SEOUL, April 17 (Yonhap) -- South Korea's renowned movie and television directors and actors have been heading to Netflix, which has been strengthening original Korean content.
Director Lee Jae-kyoo will return with the Netflix original "All of Us Are Dead" about high school students trapped in their school during a zombie apocalypse, after his last film "Intimate Stranger" (2018).
"All of Us Are Dead," an adaptation of a popular Korean webtoon titled "Now at Our School," is the second Korean zombie series ordered by Netflix following "Kingdom."
Lee is one of the well-known Korean directors both on big and small screens, having produced hit TV series including "Damo" (2003) and "Beethoven Virus" (2008) and movies like "The Fatal Encounter" (2014) and "Intimate Stranger."
Director Lee Eung-bok, best known for his smash-hit TV series "Goblin: The Lonely and Great God" (2016) and "Mr. Sunshine" (2018), has also joined hands with the new platform.
His return project will be Netflix-funded horror show "Sweet Home," based on a famous web cartoon with the same title, about a student who faces scary experiences after moving into a new apartment.
Starring rising star Song Kang, the series is expected to debut later this year.
Netflix has also partnered with award-winning director Hwang Dong-hyuk to create a fresh Korean original series, "Round Six," about a survival game whose winner gets $10 million.
It is the first Netflix deal for Hwang, who won best screenwriter for the historical film "The Fortress" (2017) at the Blue Dragon Awards.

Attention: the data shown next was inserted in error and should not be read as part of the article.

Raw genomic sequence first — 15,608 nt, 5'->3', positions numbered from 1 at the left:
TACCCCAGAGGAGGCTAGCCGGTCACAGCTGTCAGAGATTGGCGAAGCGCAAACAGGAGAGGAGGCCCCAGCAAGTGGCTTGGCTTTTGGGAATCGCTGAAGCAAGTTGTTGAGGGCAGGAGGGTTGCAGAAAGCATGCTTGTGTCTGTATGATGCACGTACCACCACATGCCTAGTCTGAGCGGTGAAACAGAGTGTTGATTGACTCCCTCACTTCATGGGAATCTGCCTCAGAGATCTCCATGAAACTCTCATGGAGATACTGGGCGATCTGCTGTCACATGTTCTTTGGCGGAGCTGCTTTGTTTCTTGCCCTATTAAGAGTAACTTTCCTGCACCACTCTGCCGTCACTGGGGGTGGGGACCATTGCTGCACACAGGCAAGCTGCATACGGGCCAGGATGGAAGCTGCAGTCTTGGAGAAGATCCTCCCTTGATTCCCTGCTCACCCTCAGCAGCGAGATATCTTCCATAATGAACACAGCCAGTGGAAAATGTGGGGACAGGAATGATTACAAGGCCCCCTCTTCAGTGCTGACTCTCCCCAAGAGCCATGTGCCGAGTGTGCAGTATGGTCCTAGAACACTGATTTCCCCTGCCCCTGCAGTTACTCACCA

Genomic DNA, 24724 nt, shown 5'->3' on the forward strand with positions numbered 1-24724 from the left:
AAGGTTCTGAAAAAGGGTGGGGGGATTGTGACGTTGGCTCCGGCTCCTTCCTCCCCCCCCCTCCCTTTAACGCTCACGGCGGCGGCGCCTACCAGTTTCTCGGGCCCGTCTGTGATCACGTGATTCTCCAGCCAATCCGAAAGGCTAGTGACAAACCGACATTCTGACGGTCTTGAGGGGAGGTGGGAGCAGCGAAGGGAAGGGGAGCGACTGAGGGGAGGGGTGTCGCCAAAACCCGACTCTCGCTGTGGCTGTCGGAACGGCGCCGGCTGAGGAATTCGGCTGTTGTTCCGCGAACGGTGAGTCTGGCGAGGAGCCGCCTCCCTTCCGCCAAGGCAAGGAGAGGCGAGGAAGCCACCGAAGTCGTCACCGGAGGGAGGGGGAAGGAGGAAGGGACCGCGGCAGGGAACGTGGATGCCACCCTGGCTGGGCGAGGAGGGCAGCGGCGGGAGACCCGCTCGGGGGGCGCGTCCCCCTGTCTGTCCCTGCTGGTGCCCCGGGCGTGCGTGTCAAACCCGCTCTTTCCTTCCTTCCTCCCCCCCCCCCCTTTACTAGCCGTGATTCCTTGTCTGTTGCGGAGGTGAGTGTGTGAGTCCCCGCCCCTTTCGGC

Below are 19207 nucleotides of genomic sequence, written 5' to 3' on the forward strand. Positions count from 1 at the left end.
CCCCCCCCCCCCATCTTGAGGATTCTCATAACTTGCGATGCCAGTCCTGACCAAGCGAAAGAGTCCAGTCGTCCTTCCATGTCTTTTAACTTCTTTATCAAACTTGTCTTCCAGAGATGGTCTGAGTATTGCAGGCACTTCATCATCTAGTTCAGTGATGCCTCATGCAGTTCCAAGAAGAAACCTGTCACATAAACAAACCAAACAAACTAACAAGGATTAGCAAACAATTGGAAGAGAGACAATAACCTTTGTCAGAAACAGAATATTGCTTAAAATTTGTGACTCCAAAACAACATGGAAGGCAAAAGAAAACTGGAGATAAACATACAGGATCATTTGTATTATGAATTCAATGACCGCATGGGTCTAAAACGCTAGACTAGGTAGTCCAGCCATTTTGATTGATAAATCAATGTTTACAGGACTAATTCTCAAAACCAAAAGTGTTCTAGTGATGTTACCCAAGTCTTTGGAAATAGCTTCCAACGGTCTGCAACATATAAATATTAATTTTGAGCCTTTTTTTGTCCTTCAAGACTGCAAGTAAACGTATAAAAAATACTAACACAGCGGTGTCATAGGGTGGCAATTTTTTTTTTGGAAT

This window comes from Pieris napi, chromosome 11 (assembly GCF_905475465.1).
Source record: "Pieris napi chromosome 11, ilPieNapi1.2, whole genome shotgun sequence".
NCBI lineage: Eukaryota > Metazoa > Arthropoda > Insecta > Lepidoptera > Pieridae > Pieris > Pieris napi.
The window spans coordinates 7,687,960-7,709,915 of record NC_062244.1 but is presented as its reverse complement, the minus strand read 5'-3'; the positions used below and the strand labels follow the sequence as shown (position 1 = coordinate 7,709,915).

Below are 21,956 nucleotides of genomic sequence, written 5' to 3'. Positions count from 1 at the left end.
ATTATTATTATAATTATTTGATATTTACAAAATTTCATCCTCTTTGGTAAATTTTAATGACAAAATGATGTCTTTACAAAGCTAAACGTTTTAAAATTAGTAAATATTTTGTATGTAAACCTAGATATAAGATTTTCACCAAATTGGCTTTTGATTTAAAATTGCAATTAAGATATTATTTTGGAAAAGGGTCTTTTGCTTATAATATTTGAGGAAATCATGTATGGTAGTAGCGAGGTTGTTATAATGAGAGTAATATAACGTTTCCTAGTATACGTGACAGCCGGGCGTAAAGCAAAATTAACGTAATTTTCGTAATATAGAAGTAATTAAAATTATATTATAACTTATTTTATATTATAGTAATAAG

In addition, star actor Jung Woo-sung will participate in the Netflix original series "Silent Sea" as an executive producer.
Based on a short film directed by Choi Hang-yong with the same title, "Silent Sea" is a mystery sci-fi thriller about people struggling with a water shortage in the future.
Director Choi will again take the helm of his movie's Netflix version.
Netflix is also set to release the fantasy series "The School Nurse Files" later this year, starring Jung Yu-mi and Nam Joo-hyuk.
It is based on a novel about a high school nurse with supernatural abilities who faces mysterious incidents in her new school. It will be directed by Lee Young-mi, who has created films including "Crush and Blush" (2008) and "The Truth Beneath" (2016).
The rush of Korean filmmakers and stars to Netflix came as the U.S. streaming giant has been expanding its lineup of South Korean TV series, which are popular in many regions in the world, especially in Asia.
It has inked strategic partnership deals with South Korean content creators including CJ ENM, an entertainment unit of CJ Group, and its subsidiary Studio Dragon, one of the country's leading TV series producers.
Netflix launched its "Made in Korea" collection last year, devoted to South Korean content ranging from drama series to variety shows.
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